Sunday evening we had the official launch party for Guignol & Other Sardonic Tales. It’s the first time I’ve ever done an official launch party for one of my collections and I think it was mostly a success. I introduced a free screening of Mario Bava’s Black Sunday in what turned out to be the AIP cut, and afterward I went out to the Screenland Armour for Analog Sunday, where I caught Deadly Tales and Forever Evil projected onto the big screen from VHS tapes, so that was an experience and a half!
Unfortunately, my weekend festivities seem to have taken a lot out of me, and I’ve been playing catch up for the past few days, and also trying to conserve my strength because I still have the annual Nerdoween Triple Feature to attend this weekend!
In the mean time, however, the launch party means that Guignol is as real and out there in the world as it’s going to get. I still have a few copies, so if you’re local and don’t already have yours and would like to get it direct from me, just drop me a line, especially if we’ll be seeing each other at the movies this month. And if you do already have your copy, don’t forget that you can enter for a chance to win a movie from my collection simply by taking a picture of your copy of Guignol, posting it to social media sometime between now and the end of October with the hashtag #Guignol, and tagging me. Winners will receive a DVD or Blu-ray from my collection, along with a note about why I owned that movie in the first place.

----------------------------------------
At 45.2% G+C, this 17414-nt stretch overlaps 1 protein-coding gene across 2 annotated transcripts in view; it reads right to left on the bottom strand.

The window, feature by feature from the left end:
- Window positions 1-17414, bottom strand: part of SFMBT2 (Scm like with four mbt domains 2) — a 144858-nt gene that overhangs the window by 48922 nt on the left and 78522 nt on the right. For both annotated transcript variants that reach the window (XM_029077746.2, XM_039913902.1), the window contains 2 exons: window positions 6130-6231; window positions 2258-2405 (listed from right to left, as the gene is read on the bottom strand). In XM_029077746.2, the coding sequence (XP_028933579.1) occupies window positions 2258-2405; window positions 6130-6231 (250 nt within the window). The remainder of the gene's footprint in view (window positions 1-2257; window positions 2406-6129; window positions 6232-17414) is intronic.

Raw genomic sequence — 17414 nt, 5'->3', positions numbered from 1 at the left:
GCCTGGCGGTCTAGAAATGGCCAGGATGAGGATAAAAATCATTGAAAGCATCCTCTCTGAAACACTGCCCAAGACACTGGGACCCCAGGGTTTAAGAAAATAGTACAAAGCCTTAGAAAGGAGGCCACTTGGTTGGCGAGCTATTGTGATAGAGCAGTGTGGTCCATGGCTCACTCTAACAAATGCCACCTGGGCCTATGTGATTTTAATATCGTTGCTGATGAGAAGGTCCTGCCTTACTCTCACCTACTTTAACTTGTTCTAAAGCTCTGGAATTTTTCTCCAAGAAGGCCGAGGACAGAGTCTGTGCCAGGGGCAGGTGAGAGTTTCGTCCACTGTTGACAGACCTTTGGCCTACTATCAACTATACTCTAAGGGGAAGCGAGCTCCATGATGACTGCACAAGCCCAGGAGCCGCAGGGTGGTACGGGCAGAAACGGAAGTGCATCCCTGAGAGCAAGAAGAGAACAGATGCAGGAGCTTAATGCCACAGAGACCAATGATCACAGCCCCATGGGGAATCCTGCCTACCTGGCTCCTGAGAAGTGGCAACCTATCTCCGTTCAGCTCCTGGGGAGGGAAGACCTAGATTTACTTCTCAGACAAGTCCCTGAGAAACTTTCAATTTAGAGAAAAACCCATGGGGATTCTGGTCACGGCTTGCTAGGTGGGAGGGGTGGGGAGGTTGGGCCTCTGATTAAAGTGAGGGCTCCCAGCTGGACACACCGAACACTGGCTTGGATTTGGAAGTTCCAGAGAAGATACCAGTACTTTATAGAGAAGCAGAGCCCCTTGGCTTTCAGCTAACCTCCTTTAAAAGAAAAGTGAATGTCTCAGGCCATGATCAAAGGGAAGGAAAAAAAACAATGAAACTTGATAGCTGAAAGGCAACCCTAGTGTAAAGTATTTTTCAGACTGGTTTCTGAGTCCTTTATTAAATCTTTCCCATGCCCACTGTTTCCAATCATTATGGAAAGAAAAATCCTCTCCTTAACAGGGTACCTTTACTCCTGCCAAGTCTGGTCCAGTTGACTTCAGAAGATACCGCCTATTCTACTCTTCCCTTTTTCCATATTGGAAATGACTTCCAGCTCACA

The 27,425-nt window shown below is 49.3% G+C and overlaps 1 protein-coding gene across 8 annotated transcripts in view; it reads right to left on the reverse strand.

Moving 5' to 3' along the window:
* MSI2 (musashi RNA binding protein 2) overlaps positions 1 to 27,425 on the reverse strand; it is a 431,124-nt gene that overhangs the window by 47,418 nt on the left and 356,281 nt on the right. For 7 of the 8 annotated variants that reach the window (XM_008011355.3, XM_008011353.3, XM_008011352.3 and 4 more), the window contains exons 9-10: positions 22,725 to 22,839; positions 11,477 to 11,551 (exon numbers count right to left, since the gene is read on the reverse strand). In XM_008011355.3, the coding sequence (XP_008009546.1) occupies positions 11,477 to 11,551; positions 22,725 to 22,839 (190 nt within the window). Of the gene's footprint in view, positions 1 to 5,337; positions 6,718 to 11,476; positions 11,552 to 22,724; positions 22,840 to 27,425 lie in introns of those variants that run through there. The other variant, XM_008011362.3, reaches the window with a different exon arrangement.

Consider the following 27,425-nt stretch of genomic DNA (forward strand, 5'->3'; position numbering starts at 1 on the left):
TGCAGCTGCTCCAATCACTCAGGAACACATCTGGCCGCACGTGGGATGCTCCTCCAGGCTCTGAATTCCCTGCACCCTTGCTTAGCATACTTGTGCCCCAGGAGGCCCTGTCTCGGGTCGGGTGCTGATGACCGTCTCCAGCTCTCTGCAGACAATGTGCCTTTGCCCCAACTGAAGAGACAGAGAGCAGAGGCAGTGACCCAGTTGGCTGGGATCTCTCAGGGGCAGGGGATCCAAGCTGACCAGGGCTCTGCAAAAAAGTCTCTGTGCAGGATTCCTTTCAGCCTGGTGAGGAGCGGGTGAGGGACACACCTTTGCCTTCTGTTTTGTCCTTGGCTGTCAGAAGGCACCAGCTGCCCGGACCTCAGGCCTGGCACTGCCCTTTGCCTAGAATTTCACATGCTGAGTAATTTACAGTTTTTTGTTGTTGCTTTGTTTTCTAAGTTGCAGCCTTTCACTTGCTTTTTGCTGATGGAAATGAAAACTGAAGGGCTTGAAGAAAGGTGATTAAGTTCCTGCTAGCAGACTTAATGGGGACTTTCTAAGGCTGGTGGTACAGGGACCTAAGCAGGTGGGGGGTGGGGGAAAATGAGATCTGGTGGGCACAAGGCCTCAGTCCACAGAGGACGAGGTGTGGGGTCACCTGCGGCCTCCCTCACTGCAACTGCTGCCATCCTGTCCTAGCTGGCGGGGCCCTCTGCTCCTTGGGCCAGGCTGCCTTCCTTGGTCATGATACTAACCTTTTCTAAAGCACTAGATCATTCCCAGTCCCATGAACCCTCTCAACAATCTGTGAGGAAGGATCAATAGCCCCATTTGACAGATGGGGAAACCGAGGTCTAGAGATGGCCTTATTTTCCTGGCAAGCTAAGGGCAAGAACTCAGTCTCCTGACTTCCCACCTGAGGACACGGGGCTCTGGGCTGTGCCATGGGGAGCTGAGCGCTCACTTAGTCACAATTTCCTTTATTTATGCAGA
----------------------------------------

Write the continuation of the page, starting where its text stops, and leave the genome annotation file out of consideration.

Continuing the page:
While all that was going on, an interview that I did with Gordon B. White of Hellnotes went live, in which I discuss the secret connection between Katamari Damacy and my creative process. Gordon also posted a positively glowing review of Guignol & Other Sardonic Tales.
Reviews have also started to show up at Goodreads and Amazon, including one that calls Guignol “the perfect October collection,” and another that says, specifically of my story “When a Beast Looks Up at the Stars,” that it is, “Sort of like taking a walk with Ray Bradbury, and winding up at Laird Barron’s house.” If you already finished reading, why not leave a review of your own?